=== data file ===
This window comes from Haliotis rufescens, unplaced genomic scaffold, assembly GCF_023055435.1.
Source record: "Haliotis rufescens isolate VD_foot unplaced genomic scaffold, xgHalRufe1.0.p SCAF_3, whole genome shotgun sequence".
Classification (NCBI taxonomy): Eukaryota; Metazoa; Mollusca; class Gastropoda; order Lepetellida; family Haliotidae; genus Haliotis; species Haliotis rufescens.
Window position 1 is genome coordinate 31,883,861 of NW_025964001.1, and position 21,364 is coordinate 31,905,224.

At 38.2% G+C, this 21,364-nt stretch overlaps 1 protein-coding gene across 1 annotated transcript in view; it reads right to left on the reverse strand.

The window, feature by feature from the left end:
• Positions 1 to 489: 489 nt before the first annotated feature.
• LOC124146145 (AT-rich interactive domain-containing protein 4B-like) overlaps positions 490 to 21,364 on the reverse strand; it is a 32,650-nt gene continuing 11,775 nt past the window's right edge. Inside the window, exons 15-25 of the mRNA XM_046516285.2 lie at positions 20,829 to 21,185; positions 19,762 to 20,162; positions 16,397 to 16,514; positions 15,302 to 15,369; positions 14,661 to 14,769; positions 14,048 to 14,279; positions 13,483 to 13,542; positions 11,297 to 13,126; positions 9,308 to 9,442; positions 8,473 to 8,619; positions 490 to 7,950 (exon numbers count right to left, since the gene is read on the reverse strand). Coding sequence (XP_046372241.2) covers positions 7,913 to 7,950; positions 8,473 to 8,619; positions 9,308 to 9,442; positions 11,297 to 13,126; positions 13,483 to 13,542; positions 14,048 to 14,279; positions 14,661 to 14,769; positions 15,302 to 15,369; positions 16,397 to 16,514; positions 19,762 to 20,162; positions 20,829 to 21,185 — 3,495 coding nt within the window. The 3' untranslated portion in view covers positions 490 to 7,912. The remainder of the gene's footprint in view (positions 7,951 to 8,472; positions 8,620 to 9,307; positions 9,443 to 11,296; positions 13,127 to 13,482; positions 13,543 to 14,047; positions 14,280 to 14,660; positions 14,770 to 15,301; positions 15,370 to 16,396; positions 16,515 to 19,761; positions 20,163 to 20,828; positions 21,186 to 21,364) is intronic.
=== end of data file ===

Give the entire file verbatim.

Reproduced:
This window comes from Haliotis rufescens, unplaced genomic scaffold, assembly GCF_023055435.1.
Source record: "Haliotis rufescens isolate VD_foot unplaced genomic scaffold, xgHalRufe1.0.p SCAF_3, whole genome shotgun sequence".
Classification (NCBI taxonomy): Eukaryota; Metazoa; Mollusca; class Gastropoda; order Lepetellida; family Haliotidae; genus Haliotis; species Haliotis rufescens.
Window position 1 is genome coordinate 31,883,861 of NW_025964001.1, and position 21,364 is coordinate 31,905,224.

At 38.2% G+C, this 21,364-nt stretch overlaps 1 protein-coding gene across 1 annotated transcript in view; it reads right to left on the reverse strand.

The window, feature by feature from the left end:
• Positions 1 to 489: 489 nt before the first annotated feature.
• LOC124146145 (AT-rich interactive domain-containing protein 4B-like) overlaps positions 490 to 21,364 on the reverse strand; it is a 32,650-nt gene continuing 11,775 nt past the window's right edge. Inside the window, exons 15-25 of the mRNA XM_046516285.2 lie at positions 20,829 to 21,185; positions 19,762 to 20,162; positions 16,397 to 16,514; positions 15,302 to 15,369; positions 14,661 to 14,769; positions 14,048 to 14,279; positions 13,483 to 13,542; positions 11,297 to 13,126; positions 9,308 to 9,442; positions 8,473 to 8,619; positions 490 to 7,950 (exon numbers count right to left, since the gene is read on the reverse strand). Coding sequence (XP_046372241.2) covers positions 7,913 to 7,950; positions 8,473 to 8,619; positions 9,308 to 9,442; positions 11,297 to 13,126; positions 13,483 to 13,542; positions 14,048 to 14,279; positions 14,661 to 14,769; positions 15,302 to 15,369; positions 16,397 to 16,514; positions 19,762 to 20,162; positions 20,829 to 21,185 — 3,495 coding nt within the window. The 3' untranslated portion in view covers positions 490 to 7,912. The remainder of the gene's footprint in view (positions 7,951 to 8,472; positions 8,620 to 9,307; positions 9,443 to 11,296; positions 13,127 to 13,482; positions 13,543 to 14,047; positions 14,280 to 14,660; positions 14,770 to 15,301; positions 15,370 to 16,396; positions 16,515 to 19,761; positions 20,163 to 20,828; positions 21,186 to 21,364) is intronic.